SHERIDAN — Sheridan High School students recorded some of their best scores ever this year in two notable testing areas.

Students scored an average of 22.1 on the ACT, the second-best mark in school history.

On Advanced Placement tests, 112 of 154 students (72.7 percent) scored 3 or better on an AP exam — which has a scale of 1 to 5 — the highest percentage in school history. The state ACT average was 19.5. Out of 216 SHS juniors who took the ACT in April, 69 of them — about 32 percent — scored 25 or higher, the most in school history.

To prepare for testing in April, all SHS juniors take online ACT sample tests in September or October.

The tests provide immediate feedback, so teachers can look at subjects where students struggled the most and incorporate some of those lessons into their daily plans.

The ACT entails, English, math, reading and science. For teachers in other subjects  like health and physical education, they write their tests similar to the reading and writing portions of the ACT because the test questions are written in a fairly unique style.

“I truly believe that in order for something like this to work, it has to be embedded in the classroom,” SHS principal Brent Leibach said. “That’s really been our focus.”

SHS students averaged 21.5 on the English portion and the state average was 18.4, the lowest section for both.

“That’s one of the things that we absolutely have to go back and take a look at and see how we can improve,” Leibach said. “It’s out there for everybody. It’s not one of those things that is just isolated in one school. It’s across the state.”

Leibach said test preparation is like getting ready for a football game.

“If you don’t know your opponent and you don’t know what their tendencies are, you’re not going to do as well as you could,” Leibach said. “We care about this test. We think it matters because it absolutely can open doors for students and their families.”

Across Wyoming, 55.5 percent of students recorded scores of 3 or higher on AP exams. SHS offers 12 AP classes and 15 different AP exams, including AP computer science, which eight students took this year and scored a 4.25 average, significantly up from 2.9 in 2017. Out of eight students who took the computer science test, three scored 5, four scored 4 and one scored 3.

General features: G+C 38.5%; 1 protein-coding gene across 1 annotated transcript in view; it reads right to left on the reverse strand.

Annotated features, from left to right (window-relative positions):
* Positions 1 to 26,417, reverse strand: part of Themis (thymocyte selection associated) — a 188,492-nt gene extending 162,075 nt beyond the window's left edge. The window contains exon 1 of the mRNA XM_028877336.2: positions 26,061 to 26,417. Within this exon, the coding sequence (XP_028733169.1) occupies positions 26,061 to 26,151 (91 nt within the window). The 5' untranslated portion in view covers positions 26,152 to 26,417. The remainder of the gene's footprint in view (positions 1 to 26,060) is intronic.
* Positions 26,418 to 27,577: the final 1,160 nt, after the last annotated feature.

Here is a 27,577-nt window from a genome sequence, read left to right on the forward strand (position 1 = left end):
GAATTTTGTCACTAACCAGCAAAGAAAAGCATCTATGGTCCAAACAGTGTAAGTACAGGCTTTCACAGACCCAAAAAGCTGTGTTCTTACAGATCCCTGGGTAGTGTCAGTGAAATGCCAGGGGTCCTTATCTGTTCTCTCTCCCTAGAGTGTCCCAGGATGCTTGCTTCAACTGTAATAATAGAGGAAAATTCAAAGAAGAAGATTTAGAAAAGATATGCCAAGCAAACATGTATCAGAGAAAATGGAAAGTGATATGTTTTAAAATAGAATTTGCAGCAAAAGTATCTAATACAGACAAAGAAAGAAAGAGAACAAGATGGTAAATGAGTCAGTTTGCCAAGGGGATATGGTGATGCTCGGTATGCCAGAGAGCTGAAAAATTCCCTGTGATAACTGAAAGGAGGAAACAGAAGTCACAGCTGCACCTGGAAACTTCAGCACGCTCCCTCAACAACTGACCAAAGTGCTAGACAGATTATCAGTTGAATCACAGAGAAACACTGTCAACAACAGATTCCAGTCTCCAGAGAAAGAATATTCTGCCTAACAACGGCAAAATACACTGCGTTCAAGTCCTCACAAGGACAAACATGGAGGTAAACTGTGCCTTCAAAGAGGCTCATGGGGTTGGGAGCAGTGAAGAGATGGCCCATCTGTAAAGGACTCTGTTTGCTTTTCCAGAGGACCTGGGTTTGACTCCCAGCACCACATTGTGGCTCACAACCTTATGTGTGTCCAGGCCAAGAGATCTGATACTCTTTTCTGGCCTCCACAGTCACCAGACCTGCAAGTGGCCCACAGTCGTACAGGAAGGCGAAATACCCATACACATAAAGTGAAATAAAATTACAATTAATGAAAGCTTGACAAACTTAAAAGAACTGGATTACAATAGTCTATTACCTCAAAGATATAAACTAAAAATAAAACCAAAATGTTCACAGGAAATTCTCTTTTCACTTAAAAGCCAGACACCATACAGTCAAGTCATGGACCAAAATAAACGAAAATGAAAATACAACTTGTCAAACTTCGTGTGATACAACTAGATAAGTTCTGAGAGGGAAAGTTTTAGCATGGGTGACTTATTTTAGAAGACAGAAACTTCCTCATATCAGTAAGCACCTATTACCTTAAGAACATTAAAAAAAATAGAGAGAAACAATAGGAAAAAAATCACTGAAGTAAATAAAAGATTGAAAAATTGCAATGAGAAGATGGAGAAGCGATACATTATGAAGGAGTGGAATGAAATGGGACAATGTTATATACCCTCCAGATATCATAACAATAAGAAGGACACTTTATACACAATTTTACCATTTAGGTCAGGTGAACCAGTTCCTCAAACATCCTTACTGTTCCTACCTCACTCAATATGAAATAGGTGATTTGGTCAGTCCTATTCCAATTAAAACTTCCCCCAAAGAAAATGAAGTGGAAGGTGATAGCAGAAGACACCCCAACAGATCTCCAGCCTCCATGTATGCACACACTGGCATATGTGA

“To be able to see that program starting to take hold, that’s one of the scores that without question we’re most proud of,” Leibach said.

SHS business education teacher Shirley Coulter and Sheridan College computer technology education instructor Anne Gunn co-taught the AP computer science course this year. Gunn joined Coulter as part of the Sheridan Computing Education Initiative, an informal partnership between Whitney Benefits, Sheridan College and Sheridan County School District 2 to enhance computer programming opportunities in the area.

Coulter had to take additional classes to teach the course and said she was learning along with some of the students. Coulter will also take one of Gunn’s computer science classes at the college this fall to keep improving.

“I have learned from her as the students have,” Coulter said. “I’ve taken a number of classes but I obviously have a lot more to learn.”

This was their first year teaching together and the second year AP computer science principles was offered as a class and test through SHS.

The teachers said their skill sets complemented each other. Gunn has the programming expertise and can help students with technical issues, while Coulter has excellent classroom management and know how to motivate students.

The AP computer science test was unusual because, unlike all of the other AP exams, it had multiple components. A written test made up 60 percent of a student’s score — it is 100 percent for the other subjects — while the other 40 percent came from two projects the students worked on throughout the year.

Coulter and Gunn used new online curriculum this year that included many coding exercises for students to work on independently. They both said the students were top-notch and the new curriculum was better suited for individual learning. Coulter added that many students are now planning to study computer science in some form in college.

“The more opportunities like this they make available to students, the more we get pushed to provide,” Gunn said.

The increased options appear to have led to more interest. Thirteen students took the course this past year and 23 are enrolled for the upcoming year.

Coulter said the best part was seeing the students develop their projects.

“Watching them get excited and inspired and taking on these projects (was) well beyond anything I could have ever imagined,” Coulter said. 

The new teaching style appears to have paid off for computer science students, and most SHS students as a whole as they continue improving their testing results.